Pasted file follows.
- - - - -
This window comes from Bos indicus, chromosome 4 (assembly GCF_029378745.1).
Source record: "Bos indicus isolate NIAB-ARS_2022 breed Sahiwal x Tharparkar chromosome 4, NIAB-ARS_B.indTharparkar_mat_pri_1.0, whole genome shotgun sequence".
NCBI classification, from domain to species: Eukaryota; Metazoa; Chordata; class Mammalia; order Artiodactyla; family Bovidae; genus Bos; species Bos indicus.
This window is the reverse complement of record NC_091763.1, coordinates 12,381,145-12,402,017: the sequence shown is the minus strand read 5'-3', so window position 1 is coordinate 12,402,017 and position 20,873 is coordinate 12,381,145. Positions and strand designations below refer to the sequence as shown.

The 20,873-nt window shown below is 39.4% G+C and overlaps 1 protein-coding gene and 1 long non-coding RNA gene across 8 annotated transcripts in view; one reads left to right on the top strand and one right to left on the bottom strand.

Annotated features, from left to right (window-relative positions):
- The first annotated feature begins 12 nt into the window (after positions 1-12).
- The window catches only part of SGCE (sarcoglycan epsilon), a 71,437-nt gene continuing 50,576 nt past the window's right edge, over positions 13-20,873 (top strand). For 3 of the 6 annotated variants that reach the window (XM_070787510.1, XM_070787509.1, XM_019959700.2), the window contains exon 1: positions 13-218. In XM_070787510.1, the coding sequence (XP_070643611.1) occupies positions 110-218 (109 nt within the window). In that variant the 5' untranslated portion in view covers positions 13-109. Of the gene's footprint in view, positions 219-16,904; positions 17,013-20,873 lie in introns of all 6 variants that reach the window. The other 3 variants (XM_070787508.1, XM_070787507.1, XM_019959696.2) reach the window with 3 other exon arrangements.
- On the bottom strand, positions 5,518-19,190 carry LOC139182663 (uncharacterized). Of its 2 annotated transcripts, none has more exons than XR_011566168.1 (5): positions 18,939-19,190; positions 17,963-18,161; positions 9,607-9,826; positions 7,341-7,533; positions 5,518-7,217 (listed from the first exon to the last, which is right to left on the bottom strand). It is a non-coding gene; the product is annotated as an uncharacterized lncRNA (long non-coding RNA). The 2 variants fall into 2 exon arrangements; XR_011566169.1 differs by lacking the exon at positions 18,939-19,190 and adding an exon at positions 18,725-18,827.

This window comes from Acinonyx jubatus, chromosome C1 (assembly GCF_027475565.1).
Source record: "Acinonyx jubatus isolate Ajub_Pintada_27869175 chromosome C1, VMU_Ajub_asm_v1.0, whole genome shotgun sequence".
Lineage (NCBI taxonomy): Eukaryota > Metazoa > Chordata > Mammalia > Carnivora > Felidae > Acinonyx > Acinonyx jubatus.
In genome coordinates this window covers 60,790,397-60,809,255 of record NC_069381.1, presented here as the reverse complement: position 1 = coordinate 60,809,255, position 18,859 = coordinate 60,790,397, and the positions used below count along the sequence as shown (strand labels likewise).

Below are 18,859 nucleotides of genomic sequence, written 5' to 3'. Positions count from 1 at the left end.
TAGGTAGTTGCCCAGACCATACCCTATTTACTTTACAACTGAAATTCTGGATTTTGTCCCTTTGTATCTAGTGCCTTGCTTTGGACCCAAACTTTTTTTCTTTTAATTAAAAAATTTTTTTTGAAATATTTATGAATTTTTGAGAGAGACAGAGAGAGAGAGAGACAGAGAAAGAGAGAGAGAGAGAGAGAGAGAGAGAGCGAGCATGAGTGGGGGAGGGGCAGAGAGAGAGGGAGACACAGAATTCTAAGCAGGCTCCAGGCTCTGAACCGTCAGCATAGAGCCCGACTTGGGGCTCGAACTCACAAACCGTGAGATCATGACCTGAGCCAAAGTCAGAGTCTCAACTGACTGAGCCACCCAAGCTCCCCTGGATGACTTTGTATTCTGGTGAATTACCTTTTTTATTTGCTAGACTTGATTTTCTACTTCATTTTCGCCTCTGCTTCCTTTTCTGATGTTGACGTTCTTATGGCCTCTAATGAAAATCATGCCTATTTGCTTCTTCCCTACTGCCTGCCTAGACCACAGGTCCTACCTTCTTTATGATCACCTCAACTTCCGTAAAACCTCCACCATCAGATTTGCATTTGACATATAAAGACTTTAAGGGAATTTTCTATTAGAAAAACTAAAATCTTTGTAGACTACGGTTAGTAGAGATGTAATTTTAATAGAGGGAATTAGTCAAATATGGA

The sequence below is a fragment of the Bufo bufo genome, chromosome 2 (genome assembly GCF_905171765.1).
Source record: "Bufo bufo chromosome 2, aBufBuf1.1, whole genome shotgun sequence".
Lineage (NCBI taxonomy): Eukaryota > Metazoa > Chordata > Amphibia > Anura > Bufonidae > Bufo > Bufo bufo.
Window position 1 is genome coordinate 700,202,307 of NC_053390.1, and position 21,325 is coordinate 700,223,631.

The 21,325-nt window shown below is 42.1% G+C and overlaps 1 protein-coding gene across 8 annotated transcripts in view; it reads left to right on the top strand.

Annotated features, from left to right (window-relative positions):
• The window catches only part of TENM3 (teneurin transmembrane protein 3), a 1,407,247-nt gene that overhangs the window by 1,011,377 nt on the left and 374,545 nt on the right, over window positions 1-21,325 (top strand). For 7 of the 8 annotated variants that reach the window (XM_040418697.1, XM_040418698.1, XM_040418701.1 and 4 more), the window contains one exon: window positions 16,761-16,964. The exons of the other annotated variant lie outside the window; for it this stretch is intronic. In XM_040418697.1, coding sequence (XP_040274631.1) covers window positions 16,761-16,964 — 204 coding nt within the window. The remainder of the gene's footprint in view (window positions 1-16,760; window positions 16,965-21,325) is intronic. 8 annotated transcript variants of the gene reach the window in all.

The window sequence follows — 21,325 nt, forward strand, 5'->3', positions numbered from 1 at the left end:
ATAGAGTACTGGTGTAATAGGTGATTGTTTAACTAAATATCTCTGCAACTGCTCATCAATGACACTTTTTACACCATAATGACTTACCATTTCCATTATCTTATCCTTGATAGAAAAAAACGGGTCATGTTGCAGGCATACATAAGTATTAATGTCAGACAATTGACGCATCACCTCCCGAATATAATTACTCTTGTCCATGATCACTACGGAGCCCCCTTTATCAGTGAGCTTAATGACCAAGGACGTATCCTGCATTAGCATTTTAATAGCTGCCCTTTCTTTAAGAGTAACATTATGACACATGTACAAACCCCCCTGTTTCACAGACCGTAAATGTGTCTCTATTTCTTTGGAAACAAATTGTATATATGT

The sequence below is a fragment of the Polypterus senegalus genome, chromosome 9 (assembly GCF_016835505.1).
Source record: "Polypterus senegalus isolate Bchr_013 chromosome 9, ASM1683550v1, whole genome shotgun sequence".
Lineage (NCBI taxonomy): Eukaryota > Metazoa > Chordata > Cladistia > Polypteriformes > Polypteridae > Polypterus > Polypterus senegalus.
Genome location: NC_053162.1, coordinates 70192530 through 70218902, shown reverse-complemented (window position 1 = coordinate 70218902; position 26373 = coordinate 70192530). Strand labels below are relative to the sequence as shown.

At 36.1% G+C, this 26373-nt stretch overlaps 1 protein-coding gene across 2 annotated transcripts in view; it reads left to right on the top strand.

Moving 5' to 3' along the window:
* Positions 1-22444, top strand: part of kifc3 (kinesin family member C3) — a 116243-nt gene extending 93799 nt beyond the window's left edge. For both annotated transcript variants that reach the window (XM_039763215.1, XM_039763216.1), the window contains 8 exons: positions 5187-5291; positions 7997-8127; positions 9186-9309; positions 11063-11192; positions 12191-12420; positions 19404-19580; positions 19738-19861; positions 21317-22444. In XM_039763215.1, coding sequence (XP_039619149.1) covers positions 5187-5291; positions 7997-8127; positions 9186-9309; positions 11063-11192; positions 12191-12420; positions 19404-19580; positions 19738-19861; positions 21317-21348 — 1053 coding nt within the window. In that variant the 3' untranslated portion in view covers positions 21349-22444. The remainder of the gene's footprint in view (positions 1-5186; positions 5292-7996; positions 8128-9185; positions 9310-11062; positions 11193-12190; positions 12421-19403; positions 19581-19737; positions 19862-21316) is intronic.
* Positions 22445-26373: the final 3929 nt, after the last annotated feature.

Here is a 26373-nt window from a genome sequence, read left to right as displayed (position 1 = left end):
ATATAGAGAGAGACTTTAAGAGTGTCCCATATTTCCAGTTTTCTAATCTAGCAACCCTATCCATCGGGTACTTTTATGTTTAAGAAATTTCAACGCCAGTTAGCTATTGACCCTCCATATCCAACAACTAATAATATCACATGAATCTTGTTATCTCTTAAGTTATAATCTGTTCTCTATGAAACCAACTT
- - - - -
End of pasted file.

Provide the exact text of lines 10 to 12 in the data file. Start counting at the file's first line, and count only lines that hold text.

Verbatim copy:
This window comes from Acinonyx jubatus, chromosome C1 (assembly GCF_027475565.1).
Source record: "Acinonyx jubatus isolate Ajub_Pintada_27869175 chromosome C1, VMU_Ajub_asm_v1.0, whole genome shotgun sequence".
Lineage (NCBI taxonomy): Eukaryota > Metazoa > Chordata > Mammalia > Carnivora > Felidae > Acinonyx > Acinonyx jubatus.